This qualitative study provides more insight into the perceived facilitators and barriers of an organizational and a financial implementation strategy for IPS in the Netherlands by exploring the experiences of stakeholders involved. Important perceived facilitators were the key principles of the IPS model, regular meetings of stakeholders in mental health care and vocational rehabilitation, stakeholders’ experienced ownership of IPS and collaboration, the mandate and influence of the decision makers involved and secured IPS funding. Important perceived barriers included the experienced rigidity of the IPS model fidelity scale and lack of independent fidelity reviewers, the temporary and fragmented character of the secured funding, lack of communication between decision makers and practitioners and negative attitudes and beliefs among mental health clinicians. Changes in legislation were experienced as a facilitator as well as a barrier. These results suggest that the collaboration and IPS funding were experienced as improved by applying this implementation strategy. However, considerable effort is still necessary to overcome the remaining barriers identified and to make the implementation of IPS a success in practice.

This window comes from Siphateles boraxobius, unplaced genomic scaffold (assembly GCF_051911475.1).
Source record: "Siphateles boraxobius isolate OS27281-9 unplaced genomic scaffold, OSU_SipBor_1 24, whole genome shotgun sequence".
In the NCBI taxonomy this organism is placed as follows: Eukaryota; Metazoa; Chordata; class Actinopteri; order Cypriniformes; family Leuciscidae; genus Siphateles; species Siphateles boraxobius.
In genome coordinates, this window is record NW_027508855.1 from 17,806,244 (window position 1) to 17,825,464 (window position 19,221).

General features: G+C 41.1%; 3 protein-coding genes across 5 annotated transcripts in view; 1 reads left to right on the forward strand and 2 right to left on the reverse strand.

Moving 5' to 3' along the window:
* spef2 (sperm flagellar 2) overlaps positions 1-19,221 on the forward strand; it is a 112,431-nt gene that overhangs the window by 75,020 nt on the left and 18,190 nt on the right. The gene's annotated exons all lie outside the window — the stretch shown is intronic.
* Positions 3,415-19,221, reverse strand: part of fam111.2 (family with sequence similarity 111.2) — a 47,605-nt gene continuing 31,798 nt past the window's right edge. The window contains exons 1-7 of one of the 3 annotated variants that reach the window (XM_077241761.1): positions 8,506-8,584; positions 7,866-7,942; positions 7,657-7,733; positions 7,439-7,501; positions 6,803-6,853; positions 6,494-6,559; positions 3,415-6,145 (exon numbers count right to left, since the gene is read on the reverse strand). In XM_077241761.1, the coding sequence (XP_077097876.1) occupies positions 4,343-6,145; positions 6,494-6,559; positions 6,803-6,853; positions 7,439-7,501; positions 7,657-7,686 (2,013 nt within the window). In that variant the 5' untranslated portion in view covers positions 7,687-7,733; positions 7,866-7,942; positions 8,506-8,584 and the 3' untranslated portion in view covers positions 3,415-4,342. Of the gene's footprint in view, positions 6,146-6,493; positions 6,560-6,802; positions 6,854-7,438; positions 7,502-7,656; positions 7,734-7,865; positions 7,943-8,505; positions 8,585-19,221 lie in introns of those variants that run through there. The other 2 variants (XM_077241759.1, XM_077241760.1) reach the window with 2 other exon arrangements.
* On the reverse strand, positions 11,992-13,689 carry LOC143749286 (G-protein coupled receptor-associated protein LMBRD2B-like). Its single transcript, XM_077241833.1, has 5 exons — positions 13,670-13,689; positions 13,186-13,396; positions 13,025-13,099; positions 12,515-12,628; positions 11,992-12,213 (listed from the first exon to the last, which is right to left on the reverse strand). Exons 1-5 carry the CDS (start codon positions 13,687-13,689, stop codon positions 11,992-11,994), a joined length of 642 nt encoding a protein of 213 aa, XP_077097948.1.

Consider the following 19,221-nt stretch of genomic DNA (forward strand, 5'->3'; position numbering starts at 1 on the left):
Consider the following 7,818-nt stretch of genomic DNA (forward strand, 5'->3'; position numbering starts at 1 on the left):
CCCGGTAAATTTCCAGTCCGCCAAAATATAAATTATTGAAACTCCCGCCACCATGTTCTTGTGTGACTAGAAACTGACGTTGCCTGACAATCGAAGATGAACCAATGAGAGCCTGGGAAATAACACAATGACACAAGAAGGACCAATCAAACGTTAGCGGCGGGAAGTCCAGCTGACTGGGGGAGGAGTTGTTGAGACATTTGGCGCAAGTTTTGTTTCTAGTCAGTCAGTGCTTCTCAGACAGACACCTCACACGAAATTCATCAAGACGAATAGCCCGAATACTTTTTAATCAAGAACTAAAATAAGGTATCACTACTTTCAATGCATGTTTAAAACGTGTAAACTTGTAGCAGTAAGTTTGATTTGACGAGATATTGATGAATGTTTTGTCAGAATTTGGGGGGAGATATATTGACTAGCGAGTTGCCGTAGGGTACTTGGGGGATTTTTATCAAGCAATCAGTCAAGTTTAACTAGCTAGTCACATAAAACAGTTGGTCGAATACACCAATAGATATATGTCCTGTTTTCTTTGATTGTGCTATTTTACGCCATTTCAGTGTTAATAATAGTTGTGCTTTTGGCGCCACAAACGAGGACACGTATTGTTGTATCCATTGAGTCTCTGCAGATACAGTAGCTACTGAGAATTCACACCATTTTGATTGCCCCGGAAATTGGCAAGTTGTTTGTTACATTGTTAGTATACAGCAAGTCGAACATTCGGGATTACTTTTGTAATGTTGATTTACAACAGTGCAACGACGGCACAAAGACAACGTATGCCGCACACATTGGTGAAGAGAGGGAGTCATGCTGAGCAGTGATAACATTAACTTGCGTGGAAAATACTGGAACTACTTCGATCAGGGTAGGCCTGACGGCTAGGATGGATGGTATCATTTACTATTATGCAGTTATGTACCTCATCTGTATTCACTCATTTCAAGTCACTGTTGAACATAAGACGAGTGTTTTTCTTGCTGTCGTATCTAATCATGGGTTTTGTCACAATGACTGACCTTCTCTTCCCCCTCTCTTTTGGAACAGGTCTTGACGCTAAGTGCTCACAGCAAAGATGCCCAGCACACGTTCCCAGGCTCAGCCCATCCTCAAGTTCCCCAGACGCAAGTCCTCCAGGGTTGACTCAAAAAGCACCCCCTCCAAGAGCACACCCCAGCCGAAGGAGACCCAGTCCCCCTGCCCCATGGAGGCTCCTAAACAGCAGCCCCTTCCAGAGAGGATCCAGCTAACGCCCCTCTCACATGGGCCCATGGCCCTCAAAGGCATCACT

Health insurance company
Individual Placement and Support
Mental health agency
Severe mental illness
The Dutch Social Security Institute: the Institute for Employee Benefits Schemes
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This study was funded by the Dutch Social Security Institute: the Institute for Employee Benefits Schemes (UWV) (funding number 2001170). The funding organization had no further role in analysis and interpretation of the data, in writing the paper and in the decision to submit the paper for publication.
Availability of data and materials
The datasets used and/ or analysed during the current study are available from the corresponding author on reasonable request.
Ethics approval and consent to participate
The Medical Ethics Committee of the VU University Medical Center gave approval for the study. All procedures performed in this study were in accordance with the ethical standards of this institutional research committee and with the 1964 Helsinki declaration and its later amendments or comparable ethical standards. Verbal informed consent was obtained from all participants (professionals) included in the study.